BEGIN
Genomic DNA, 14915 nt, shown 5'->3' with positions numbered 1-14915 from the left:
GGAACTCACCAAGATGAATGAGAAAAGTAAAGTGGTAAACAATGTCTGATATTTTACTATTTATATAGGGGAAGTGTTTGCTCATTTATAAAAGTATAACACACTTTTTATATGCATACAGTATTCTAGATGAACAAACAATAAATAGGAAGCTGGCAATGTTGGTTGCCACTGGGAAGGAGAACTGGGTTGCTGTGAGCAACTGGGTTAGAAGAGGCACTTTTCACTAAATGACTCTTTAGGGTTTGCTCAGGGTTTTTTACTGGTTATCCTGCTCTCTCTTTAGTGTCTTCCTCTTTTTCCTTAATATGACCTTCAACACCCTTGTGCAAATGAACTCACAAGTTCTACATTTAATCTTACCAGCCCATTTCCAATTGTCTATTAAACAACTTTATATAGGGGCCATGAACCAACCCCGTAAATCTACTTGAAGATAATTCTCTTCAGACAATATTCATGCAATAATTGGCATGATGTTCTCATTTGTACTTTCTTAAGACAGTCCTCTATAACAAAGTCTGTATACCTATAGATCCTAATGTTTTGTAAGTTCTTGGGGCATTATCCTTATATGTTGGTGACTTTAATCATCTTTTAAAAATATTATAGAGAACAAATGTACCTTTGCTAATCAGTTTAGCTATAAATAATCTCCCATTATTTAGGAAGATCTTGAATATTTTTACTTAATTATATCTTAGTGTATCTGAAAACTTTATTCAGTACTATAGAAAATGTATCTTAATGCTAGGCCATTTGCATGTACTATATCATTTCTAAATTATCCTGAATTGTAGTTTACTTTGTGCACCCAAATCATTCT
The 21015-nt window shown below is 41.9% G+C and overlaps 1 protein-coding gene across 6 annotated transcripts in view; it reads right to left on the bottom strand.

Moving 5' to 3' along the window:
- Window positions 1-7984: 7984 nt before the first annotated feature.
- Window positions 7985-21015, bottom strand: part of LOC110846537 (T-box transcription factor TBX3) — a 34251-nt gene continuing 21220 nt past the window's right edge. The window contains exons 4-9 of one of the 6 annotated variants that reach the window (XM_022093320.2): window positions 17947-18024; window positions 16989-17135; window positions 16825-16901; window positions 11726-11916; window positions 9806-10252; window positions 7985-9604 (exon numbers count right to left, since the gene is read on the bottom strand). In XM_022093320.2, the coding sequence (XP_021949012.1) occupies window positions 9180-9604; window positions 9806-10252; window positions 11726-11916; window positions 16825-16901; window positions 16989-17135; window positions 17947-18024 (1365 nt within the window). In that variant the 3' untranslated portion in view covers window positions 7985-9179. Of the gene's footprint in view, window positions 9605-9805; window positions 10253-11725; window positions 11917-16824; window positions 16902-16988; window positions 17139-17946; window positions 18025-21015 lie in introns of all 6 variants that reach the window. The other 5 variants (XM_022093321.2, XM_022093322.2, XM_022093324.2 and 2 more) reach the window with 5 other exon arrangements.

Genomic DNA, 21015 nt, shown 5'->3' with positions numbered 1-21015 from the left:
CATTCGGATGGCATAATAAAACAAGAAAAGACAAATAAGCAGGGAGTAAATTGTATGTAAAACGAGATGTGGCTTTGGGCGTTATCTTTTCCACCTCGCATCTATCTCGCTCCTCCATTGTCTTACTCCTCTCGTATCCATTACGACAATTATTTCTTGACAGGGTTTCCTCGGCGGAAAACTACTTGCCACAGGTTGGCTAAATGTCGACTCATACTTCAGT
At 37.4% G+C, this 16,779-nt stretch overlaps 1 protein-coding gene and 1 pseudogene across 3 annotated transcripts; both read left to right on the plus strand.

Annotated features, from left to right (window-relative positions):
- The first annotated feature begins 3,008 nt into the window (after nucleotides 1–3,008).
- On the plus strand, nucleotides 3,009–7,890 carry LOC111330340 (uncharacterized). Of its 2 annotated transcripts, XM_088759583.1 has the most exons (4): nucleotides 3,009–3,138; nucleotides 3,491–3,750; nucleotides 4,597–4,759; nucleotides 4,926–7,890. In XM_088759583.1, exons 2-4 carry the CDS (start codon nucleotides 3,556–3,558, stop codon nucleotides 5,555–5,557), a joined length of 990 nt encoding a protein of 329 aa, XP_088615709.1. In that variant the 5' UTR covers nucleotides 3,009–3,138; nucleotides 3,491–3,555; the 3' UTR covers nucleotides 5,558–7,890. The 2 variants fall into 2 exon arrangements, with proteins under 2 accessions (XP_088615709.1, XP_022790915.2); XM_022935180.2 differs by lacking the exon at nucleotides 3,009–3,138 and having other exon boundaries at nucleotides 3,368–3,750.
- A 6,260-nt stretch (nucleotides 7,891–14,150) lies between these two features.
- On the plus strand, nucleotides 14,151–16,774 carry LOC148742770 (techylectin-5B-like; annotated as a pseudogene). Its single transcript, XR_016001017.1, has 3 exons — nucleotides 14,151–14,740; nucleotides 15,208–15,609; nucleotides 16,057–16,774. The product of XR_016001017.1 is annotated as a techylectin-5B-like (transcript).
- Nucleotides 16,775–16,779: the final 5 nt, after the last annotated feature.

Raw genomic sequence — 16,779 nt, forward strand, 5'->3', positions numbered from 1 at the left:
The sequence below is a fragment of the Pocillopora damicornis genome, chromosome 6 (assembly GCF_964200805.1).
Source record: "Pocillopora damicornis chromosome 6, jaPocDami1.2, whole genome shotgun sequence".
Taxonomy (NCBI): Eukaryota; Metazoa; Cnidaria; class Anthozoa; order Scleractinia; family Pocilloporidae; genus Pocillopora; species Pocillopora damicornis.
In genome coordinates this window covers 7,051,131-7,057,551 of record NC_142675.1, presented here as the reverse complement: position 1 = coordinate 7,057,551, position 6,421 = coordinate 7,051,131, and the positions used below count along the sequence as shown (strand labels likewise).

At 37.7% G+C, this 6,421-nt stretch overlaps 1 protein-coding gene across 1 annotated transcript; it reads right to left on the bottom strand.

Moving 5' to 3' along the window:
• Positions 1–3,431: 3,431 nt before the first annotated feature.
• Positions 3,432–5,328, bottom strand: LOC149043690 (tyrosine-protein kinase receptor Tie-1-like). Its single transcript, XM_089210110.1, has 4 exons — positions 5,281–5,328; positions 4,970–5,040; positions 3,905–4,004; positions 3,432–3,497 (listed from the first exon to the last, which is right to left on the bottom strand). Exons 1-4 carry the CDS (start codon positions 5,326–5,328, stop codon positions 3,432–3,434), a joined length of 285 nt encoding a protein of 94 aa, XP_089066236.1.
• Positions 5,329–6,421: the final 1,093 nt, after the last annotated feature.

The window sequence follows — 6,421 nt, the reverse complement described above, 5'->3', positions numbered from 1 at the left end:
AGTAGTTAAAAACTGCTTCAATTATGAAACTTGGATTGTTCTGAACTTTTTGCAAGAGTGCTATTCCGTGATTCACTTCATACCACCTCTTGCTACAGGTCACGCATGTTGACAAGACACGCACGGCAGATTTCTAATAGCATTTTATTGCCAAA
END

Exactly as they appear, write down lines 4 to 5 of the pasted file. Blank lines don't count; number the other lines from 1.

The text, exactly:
Moving 5' to 3' along the window:
- Window positions 1-7984: 7984 nt before the first annotated feature.